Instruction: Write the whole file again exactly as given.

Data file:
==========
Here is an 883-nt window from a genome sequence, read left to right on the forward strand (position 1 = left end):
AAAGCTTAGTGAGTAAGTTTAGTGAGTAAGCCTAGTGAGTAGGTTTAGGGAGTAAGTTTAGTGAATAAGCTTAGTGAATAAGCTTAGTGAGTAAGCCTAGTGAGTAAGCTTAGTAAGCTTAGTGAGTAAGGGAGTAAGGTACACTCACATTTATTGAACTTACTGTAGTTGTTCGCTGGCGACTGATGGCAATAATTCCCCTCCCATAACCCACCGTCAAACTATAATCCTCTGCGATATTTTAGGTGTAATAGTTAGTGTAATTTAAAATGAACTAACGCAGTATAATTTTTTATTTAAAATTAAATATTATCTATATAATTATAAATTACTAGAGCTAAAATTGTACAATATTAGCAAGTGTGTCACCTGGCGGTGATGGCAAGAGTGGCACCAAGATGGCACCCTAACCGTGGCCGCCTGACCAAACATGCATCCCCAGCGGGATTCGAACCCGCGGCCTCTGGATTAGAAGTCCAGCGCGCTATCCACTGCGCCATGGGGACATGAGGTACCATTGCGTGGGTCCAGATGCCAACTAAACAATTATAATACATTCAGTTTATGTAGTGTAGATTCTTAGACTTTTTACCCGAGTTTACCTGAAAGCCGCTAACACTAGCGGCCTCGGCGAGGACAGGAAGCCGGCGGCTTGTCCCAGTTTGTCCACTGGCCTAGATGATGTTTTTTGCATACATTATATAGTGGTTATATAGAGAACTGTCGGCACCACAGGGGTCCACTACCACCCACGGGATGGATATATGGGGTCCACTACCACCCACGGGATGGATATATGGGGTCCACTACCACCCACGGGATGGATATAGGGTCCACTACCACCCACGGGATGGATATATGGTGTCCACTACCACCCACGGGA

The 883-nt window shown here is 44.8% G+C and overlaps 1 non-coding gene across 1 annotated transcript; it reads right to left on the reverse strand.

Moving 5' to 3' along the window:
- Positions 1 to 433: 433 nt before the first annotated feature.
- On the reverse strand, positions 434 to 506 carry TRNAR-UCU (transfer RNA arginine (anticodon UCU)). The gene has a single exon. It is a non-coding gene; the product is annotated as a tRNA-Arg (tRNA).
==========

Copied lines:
Here is an 883-nt window from a genome sequence, read left to right on the forward strand (position 1 = left end):
AAAGCTTAGTGAGTAAGTTTAGTGAGTAAGCCTAGTGAGTAGGTTTAGGGAGTAAGTTTAGTGAATAAGCTTAGTGAATAAGCTTAGTGAGTAAGCCTAGTGAGTAAGCTTAGTAAGCTTAGTGAGTAAGGGAGTAAGGTACACTCACATTTATTGAACTTACTGTAGTTGTTCGCTGGCGACTGATGGCAATAATTCCCCTCCCATAACCCACCGTCAAACTATAATCCTCTGCGATATTTTAGGTGTAATAGTTAGTGTAATTTAAAATGAACTAACGCAGTATAATTTTTTATTTAAAATTAAATATTATCTATATAATTATAAATTACTAGAGCTAAAATTGTACAATATTAGCAAGTGTGTCACCTGGCGGTGATGGCAAGAGTGGCACCAAGATGGCACCCTAACCGTGGCCGCCTGACCAAACATGCATCCCCAGCGGGATTCGAACCCGCGGCCTCTGGATTAGAAGTCCAGCGCGCTATCCACTGCGCCATGGGGACATGAGGTACCATTGCGTGGGTCCAGATGCCAACTAAACAATTATAATACATTCAGTTTATGTAGTGTAGATTCTTAGACTTTTTACCCGAGTTTACCTGAAAGCCGCTAACACTAGCGGCCTCGGCGAGGACAGGAAGCCGGCGGCTTGTCCCAGTTTGTCCACTGGCCTAGATGATGTTTTTTGCATACATTATATAGTGGTTATATAGAGAACTGTCGGCACCACAGGGGTCCACTACCACCCACGGGATGGATATATGGGGTCCACTACCACCCACGGGATGGATATATGGGGTCCACTACCACCCACGGGATGGATATAGGGTCCACTACCACCCACGGGATGGATATATGGTGTCCACTACCACCCACGGGA

The 883-nt window shown here is 44.8% G+C and overlaps 1 non-coding gene across 1 annotated transcript; it reads right to left on the reverse strand.

Moving 5' to 3' along the window:
- Positions 1 to 433: 433 nt before the first annotated feature.
- On the reverse strand, positions 434 to 506 carry TRNAR-UCU (transfer RNA arginine (anticodon UCU)). The gene has a single exon. It is a non-coding gene; the product is annotated as a tRNA-Arg (tRNA).